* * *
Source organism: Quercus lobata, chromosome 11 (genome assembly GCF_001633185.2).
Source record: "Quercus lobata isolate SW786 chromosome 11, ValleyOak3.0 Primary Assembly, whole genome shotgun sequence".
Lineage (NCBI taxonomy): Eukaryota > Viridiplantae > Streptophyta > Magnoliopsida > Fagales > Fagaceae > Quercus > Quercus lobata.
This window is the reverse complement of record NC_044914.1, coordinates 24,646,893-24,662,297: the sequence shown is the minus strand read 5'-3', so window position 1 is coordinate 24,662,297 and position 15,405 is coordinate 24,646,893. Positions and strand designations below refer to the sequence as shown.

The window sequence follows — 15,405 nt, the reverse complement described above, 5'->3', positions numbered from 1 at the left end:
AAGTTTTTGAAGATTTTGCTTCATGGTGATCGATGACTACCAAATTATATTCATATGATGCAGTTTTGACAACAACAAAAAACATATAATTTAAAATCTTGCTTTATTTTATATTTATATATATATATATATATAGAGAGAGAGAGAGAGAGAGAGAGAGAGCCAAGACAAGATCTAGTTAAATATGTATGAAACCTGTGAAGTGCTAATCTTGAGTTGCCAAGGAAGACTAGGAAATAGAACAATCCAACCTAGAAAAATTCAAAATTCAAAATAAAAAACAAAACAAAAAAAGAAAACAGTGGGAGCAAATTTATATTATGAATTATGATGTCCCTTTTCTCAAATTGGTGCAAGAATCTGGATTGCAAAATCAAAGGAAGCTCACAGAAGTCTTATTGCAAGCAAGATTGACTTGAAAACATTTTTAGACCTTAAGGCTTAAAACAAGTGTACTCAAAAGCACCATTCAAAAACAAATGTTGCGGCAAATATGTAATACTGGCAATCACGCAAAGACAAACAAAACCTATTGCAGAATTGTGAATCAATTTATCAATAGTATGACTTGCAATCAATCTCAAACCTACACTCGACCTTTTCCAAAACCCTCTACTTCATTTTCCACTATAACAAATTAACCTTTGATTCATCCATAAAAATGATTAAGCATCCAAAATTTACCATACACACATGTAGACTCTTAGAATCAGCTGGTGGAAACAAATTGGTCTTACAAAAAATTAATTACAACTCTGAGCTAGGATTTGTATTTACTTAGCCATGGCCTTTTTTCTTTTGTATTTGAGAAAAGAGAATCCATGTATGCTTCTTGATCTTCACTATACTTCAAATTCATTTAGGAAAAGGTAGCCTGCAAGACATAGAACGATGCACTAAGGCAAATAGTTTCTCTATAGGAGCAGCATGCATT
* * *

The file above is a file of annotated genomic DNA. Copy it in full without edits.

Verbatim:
Source organism: Quercus lobata, chromosome 11 (genome assembly GCF_001633185.2).
Source record: "Quercus lobata isolate SW786 chromosome 11, ValleyOak3.0 Primary Assembly, whole genome shotgun sequence".
Lineage (NCBI taxonomy): Eukaryota > Viridiplantae > Streptophyta > Magnoliopsida > Fagales > Fagaceae > Quercus > Quercus lobata.
This window is the reverse complement of record NC_044914.1, coordinates 24,646,893-24,662,297: the sequence shown is the minus strand read 5'-3', so window position 1 is coordinate 24,662,297 and position 15,405 is coordinate 24,646,893. Positions and strand designations below refer to the sequence as shown.

The window sequence follows — 15,405 nt, the reverse complement described above, 5'->3', positions numbered from 1 at the left end:
AAGTTTTTGAAGATTTTGCTTCATGGTGATCGATGACTACCAAATTATATTCATATGATGCAGTTTTGACAACAACAAAAAACATATAATTTAAAATCTTGCTTTATTTTATATTTATATATATATATATATATAGAGAGAGAGAGAGAGAGAGAGAGAGAGCCAAGACAAGATCTAGTTAAATATGTATGAAACCTGTGAAGTGCTAATCTTGAGTTGCCAAGGAAGACTAGGAAATAGAACAATCCAACCTAGAAAAATTCAAAATTCAAAATAAAAAACAAAACAAAAAAAGAAAACAGTGGGAGCAAATTTATATTATGAATTATGATGTCCCTTTTCTCAAATTGGTGCAAGAATCTGGATTGCAAAATCAAAGGAAGCTCACAGAAGTCTTATTGCAAGCAAGATTGACTTGAAAACATTTTTAGACCTTAAGGCTTAAAACAAGTGTACTCAAAAGCACCATTCAAAAACAAATGTTGCGGCAAATATGTAATACTGGCAATCACGCAAAGACAAACAAAACCTATTGCAGAATTGTGAATCAATTTATCAATAGTATGACTTGCAATCAATCTCAAACCTACACTCGACCTTTTCCAAAACCCTCTACTTCATTTTCCACTATAACAAATTAACCTTTGATTCATCCATAAAAATGATTAAGCATCCAAAATTTACCATACACACATGTAGACTCTTAGAATCAGCTGGTGGAAACAAATTGGTCTTACAAAAAATTAATTACAACTCTGAGCTAGGATTTGTATTTACTTAGCCATGGCCTTTTTTCTTTTGTATTTGAGAAAAGAGAATCCATGTATGCTTCTTGATCTTCACTATACTTCAAATTCATTTAGGAAAAGGTAGCCTGCAAGACATAGAACGATGCACTAAGGCAAATAGTTTCTCTATAGGAGCAGCATGCATT